Lehigh Cement Expands, Replaces Union Bridge Quarry

Major equipment used on the job includes six 40-ton (36 t) articulated trucks, eight track excavators sized 50,000 to 200,000 lbs.

📅   Tue January 12, 2016 - Northeast Edition
Brenda Ruggiero - CEG CORRESPONDENT


The Joseph B. Fay concrete crew places concrete in a traveling form.
The Joseph B. Fay concrete crew places concrete in a traveling form.
The Joseph B. Fay concrete crew places concrete in a traveling form. An example of deep excavation with a 36 in. (91 cm) steel stream diversion pipe in foreground. This Cat 349 excavator and Komatsu PC300 with 8,000 lb. (3,629 kg) hydraulic hammer downsize shot rock. This excavation is one of two deep cuts on the project and will be sloped in soil and near vertical in rock. The stream is flowing through a 36 in. (91 cm) steel casing and saved the contractor from establishing temporary channels to cross the stream. The crane servicing rebar and carpenter crews is an 85-ton (77 t) Kobelco CK850G. A Komatsu 650 excavator loads out soil and rock onto a Komatsu HM 400 40-ton (36.28 t) articulated truck. The completed tunnel with traveling concrete formwork is headed towards a road and stream crossing. The project covers 5 mi. (8 km), with work being simultaneously performed at multiple locations. A quarry replacement project in Carroll County, Md., involves the installation of the longest continuous curved conveyor ever to be installed in the state.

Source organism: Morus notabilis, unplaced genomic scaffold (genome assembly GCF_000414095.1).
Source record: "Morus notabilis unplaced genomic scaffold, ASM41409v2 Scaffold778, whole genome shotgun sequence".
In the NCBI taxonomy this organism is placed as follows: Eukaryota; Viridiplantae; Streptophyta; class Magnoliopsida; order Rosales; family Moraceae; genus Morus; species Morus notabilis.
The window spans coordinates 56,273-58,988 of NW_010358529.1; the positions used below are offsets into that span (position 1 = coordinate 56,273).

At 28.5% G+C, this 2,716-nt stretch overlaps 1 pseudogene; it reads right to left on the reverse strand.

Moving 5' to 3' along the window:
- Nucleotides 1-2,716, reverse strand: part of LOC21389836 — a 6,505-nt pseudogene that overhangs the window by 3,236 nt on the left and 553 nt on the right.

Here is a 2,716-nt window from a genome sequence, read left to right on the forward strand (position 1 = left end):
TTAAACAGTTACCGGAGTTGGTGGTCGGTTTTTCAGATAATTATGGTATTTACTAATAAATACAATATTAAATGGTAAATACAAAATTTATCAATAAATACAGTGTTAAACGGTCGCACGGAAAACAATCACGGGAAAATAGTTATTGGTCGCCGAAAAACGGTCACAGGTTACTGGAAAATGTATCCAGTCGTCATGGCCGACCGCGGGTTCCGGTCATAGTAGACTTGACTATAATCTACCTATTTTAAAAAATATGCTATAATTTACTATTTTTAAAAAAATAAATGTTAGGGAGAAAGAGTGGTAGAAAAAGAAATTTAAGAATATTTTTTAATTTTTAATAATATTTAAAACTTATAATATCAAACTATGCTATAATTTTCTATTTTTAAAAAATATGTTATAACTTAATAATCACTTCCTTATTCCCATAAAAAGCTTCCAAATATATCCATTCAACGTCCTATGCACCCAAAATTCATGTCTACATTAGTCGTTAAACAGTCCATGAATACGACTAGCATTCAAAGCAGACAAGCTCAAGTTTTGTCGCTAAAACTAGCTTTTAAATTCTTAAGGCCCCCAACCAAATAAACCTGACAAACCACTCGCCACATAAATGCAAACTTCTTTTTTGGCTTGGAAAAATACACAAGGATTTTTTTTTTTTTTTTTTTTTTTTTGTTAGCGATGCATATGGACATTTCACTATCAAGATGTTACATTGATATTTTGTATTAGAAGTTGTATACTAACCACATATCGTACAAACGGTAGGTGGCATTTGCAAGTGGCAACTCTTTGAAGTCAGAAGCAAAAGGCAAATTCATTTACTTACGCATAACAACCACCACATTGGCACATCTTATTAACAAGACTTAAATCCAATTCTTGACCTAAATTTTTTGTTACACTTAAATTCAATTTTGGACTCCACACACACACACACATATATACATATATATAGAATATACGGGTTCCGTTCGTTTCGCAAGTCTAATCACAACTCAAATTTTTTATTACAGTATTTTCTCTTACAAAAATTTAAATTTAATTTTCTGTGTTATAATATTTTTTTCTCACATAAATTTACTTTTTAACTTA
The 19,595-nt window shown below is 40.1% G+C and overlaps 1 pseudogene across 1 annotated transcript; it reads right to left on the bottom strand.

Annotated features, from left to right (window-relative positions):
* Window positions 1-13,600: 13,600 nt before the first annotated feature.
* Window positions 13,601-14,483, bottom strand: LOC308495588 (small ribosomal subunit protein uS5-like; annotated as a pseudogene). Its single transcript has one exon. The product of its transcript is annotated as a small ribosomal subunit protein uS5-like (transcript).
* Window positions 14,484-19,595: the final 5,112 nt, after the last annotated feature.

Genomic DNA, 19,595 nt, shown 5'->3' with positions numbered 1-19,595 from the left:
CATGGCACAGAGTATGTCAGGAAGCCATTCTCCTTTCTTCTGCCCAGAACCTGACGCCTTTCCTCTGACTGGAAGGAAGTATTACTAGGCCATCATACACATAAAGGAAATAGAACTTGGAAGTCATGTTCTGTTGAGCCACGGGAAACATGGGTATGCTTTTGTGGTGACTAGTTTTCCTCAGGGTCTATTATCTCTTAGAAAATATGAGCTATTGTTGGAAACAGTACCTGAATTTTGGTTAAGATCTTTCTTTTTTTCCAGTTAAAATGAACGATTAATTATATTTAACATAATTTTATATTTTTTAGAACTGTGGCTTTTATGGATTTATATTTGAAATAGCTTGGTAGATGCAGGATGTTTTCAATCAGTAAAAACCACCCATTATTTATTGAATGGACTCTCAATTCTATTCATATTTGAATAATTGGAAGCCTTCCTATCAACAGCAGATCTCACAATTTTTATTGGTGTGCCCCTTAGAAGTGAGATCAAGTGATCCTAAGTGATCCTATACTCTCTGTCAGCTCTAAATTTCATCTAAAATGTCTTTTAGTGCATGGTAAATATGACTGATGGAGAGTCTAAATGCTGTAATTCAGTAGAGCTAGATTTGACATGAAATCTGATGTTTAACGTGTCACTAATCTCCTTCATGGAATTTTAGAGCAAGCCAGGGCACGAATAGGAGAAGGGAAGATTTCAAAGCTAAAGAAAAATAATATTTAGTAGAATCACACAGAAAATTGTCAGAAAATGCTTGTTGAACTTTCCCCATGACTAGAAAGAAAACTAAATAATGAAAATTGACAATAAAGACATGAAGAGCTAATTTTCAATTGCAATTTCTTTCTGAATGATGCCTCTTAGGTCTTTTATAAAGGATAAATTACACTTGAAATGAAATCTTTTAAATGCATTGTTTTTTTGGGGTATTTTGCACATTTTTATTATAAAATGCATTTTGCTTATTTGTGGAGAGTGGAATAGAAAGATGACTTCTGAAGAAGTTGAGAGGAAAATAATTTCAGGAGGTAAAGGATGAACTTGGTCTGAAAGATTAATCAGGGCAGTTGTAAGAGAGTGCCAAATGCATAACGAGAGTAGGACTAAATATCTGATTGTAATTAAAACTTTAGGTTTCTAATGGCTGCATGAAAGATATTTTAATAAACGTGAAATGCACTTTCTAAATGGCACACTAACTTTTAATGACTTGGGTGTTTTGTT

A quarry replacement project in Carroll County, Md., involves the installation of the longest continuous curved conveyor ever to be installed in the state. Large lengths of the conveyor must be below grade due to permit and community restrictions.

The Lehigh Cement Company LLC is currently replacing its Union Bridge Quarry with a greenfield quarry expansion in the neighboring town of New Windsor. The project began in May 2015 and is scheduled to be complete and commissioned by Nov. 2017.

The contract, which is for an undisclosed amount, was awarded to Joseph B. Fay Company, an i+iconUSA Company, with Scott Wilson as project manager. Fay recently received a separate contract for opening a portion of the new quarry across the street.

The quarry is a greenfield site requiring development to begin mining and processing operations including office and maintenance facilities. Work includes excavation, installation of box culverts, and several foundations for the ultimate installation of a 4.7-mi. (7.56 km) conveyor system to enable the client to transport crushed limestone from the quarry to its existing Union Bridge cement plant.

Fay is using EFCO traveling form system to place 250 lf. (76.2 m) of tunnel every two weeks. This project includes 9,600 ft. (2,926 m) of tunnels, up to 60 ft. (18 m) deep in some locations, and 11,300 ft. (3,444 m) at grade under a jumbo cover on concrete slab, which is 12 ft. (3.6 m) wide and 9 ft. (2.7 m) high.